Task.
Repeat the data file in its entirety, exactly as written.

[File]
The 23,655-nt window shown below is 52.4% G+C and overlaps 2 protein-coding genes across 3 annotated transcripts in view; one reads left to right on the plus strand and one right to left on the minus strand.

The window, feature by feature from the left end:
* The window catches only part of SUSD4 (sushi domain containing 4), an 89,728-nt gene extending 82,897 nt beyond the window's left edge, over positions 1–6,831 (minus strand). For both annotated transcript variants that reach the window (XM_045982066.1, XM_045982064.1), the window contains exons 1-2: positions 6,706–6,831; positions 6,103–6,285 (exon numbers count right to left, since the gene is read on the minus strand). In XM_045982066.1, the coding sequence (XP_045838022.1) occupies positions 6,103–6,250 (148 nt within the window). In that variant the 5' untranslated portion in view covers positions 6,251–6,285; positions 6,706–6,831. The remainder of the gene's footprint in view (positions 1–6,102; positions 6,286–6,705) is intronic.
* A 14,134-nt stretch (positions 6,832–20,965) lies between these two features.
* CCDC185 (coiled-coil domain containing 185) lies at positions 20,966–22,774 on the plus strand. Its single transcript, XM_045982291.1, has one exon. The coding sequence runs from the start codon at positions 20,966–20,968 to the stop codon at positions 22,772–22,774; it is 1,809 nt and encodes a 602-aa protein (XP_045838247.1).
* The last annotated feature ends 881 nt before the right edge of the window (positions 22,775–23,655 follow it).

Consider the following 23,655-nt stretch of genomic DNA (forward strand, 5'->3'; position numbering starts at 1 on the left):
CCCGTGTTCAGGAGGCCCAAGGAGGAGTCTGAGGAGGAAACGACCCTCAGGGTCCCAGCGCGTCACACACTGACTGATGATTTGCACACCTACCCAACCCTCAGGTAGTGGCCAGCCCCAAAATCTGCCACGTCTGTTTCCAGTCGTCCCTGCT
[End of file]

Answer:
The 23,655-nt window shown below is 52.4% G+C and overlaps 2 protein-coding genes across 3 annotated transcripts in view; one reads left to right on the plus strand and one right to left on the minus strand.

The window, feature by feature from the left end:
* The window catches only part of SUSD4 (sushi domain containing 4), an 89,728-nt gene extending 82,897 nt beyond the window's left edge, over positions 1–6,831 (minus strand). For both annotated transcript variants that reach the window (XM_045982066.1, XM_045982064.1), the window contains exons 1-2: positions 6,706–6,831; positions 6,103–6,285 (exon numbers count right to left, since the gene is read on the minus strand). In XM_045982066.1, the coding sequence (XP_045838022.1) occupies positions 6,103–6,250 (148 nt within the window). In that variant the 5' untranslated portion in view covers positions 6,251–6,285; positions 6,706–6,831. The remainder of the gene's footprint in view (positions 1–6,102; positions 6,286–6,705) is intronic.
* A 14,134-nt stretch (positions 6,832–20,965) lies between these two features.
* CCDC185 (coiled-coil domain containing 185) lies at positions 20,966–22,774 on the plus strand. Its single transcript, XM_045982291.1, has one exon. The coding sequence runs from the start codon at positions 20,966–20,968 to the stop codon at positions 22,772–22,774; it is 1,809 nt and encodes a 602-aa protein (XP_045838247.1).
* The last annotated feature ends 881 nt before the right edge of the window (positions 22,775–23,655 follow it).

Consider the following 23,655-nt stretch of genomic DNA (forward strand, 5'->3'; position numbering starts at 1 on the left):
CCCGTGTTCAGGAGGCCCAAGGAGGAGTCTGAGGAGGAAACGACCCTCAGGGTCCCAGCGCGTCACACACTGACTGATGATTTGCACACCTACCCAACCCTCAGGTAGTGGCCAGCCCCAAAATCTGCCACGTCTGTTTCCAGTCGTCCCTGCT